Growing foreclosure scandal raises call for nationwide moratorium
Evidence of illegal foreclosure practices have forced three major lenders to freeze evictions and foreclosure proceedings in 23 states. Wednesday the Justice Department announced it will investigate reports that some of the nation’s biggest mortgage lenders submitted illegal foreclosure documents to the courts. On Capitol Hill, House Democrats accused financial firms involved in the foreclosure scandal of violating the law. The prospect of a nationwide foreclosure moratorium is gaining momentum.
Banks back off as foreclosure investigations multiply
Illegal foreclosures became a nationwide issue when some major mortgage lenders admitted that employees signed off on tens of thousands of foreclosure documents without reading them. Bloomberg reports that J.P. Morgan, Bank of America and Ally Financial have backed off on foreclosures or evictions in the 23 states where courts have jurisdiction over home seizures. At least seven states are investigating lenders for using fraudulent documents and signatures to justify hundreds of thousands of foreclosures. State officials and legal experts have said the number of investigations is bound to increase.
Congress: Mortgage lenders violated the law
The foreclosure scandal is emerging as Congress tries to lean on banks and mortgage lenders to give a growing number of struggling homeowners a break. The Hill reports that House Speaker Nancy Pelosi and 30 California House Democrats submitted a letter to the Justice Department requesting an investigation of financial firms for “possible violations of the law.” The letter said banks had misled and obstructed homeowners from benefiting from a foreclosure prevention program funded by $50 billion set aside from the financial bailout to help the housing market.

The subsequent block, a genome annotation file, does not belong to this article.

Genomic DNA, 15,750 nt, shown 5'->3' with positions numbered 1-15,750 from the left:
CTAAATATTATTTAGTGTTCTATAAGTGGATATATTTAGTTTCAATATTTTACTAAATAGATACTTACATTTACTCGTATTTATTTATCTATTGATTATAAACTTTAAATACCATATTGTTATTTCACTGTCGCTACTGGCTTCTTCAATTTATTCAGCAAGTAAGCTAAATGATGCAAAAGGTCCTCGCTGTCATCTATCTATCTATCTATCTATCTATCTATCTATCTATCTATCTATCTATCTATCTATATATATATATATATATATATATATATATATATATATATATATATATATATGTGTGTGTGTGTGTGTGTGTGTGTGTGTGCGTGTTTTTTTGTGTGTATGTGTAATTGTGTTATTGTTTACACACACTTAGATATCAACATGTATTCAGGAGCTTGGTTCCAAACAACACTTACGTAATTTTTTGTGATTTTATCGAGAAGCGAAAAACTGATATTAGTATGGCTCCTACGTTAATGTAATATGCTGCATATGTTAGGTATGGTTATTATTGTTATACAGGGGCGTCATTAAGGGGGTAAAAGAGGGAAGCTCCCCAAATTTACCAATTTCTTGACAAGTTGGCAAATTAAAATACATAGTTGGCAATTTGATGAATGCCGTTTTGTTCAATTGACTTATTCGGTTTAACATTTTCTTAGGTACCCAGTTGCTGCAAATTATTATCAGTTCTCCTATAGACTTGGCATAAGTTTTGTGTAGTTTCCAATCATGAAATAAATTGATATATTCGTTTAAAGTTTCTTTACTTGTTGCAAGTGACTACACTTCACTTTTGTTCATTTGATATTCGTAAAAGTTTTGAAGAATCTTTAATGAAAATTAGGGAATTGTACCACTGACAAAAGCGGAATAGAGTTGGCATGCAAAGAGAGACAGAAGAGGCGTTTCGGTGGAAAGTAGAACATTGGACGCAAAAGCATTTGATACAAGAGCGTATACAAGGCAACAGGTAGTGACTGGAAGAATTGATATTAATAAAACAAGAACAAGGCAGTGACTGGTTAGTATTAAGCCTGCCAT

Nationwide foreclosure moratorium
The letter to the Justice Department is expected to embolden support for a nationwide foreclosure moratorium, according to the Washington Post. Tuesday, the AFL-CIO joined other consumer groups calling for a foreclosure moratorium. But real estate analysts told the Post that the a moratorium could overwhelm the court system and further weaken the housing market by killing potential deals on foreclosed properties. Guy Cecala, publisher of Inside Mortgage Finance, said millions of homes in foreclosure remain “in limbo” until they are processed by the courts. A foreclosure moratorium would further delay a stabilization of home prices and a recovery for the housing market.